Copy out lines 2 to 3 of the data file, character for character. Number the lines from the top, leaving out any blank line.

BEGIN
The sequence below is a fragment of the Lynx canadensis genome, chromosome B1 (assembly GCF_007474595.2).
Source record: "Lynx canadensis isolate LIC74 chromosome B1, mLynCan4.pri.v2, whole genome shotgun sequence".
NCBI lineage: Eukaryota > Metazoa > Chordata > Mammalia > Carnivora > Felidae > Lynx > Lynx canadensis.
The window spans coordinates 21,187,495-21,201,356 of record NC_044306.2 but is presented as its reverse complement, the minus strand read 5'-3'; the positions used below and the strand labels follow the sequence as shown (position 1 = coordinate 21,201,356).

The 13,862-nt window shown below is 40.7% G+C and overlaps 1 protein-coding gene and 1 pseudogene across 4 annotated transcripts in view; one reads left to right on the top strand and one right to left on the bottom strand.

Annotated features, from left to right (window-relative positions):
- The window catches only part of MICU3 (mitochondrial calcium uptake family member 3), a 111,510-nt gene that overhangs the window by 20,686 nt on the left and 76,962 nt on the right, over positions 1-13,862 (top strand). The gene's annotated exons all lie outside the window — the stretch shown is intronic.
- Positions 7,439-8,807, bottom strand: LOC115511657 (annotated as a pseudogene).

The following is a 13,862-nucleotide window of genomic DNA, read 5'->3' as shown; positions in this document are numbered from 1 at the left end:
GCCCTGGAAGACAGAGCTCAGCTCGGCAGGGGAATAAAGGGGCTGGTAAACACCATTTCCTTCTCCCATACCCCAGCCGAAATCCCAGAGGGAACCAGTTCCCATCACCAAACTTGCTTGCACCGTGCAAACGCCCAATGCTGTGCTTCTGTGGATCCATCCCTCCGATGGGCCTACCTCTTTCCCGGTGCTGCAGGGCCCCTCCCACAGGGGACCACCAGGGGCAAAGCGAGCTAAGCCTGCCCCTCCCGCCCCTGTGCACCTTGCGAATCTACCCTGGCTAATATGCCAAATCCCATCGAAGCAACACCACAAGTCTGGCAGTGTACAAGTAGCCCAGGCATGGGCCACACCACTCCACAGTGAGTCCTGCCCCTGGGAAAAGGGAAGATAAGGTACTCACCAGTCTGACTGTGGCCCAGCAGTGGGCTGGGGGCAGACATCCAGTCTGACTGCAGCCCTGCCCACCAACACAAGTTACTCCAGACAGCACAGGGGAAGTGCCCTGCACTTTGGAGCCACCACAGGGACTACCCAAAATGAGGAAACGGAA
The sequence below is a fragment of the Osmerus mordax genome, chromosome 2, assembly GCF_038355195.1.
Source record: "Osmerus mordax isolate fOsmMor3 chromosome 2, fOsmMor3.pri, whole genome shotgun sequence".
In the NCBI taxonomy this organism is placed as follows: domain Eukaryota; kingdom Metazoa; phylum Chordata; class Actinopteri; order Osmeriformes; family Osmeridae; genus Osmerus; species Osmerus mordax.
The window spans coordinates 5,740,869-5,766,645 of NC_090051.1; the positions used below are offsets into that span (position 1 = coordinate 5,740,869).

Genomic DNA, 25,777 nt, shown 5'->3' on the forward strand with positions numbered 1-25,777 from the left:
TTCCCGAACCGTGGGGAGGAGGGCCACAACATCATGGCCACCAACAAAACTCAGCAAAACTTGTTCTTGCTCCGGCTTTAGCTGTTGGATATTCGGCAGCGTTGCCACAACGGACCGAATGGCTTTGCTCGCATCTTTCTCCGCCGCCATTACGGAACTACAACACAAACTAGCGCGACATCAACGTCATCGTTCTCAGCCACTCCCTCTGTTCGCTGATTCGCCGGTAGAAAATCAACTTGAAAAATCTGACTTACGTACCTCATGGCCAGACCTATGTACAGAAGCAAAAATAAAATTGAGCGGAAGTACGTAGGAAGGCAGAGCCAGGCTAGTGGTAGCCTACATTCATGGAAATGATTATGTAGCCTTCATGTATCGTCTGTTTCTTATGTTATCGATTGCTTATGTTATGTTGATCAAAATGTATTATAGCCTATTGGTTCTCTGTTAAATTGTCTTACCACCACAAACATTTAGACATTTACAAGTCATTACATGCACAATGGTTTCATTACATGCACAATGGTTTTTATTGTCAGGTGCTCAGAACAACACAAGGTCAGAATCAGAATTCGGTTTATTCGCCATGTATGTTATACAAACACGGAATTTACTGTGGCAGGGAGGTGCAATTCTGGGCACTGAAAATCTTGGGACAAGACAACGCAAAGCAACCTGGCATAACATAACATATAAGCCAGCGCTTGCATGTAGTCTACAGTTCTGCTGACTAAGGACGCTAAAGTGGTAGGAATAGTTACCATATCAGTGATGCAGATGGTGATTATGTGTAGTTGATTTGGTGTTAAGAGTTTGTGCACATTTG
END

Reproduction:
Source record: "Lynx canadensis isolate LIC74 chromosome B1, mLynCan4.pri.v2, whole genome shotgun sequence".
NCBI lineage: Eukaryota > Metazoa > Chordata > Mammalia > Carnivora > Felidae > Lynx > Lynx canadensis.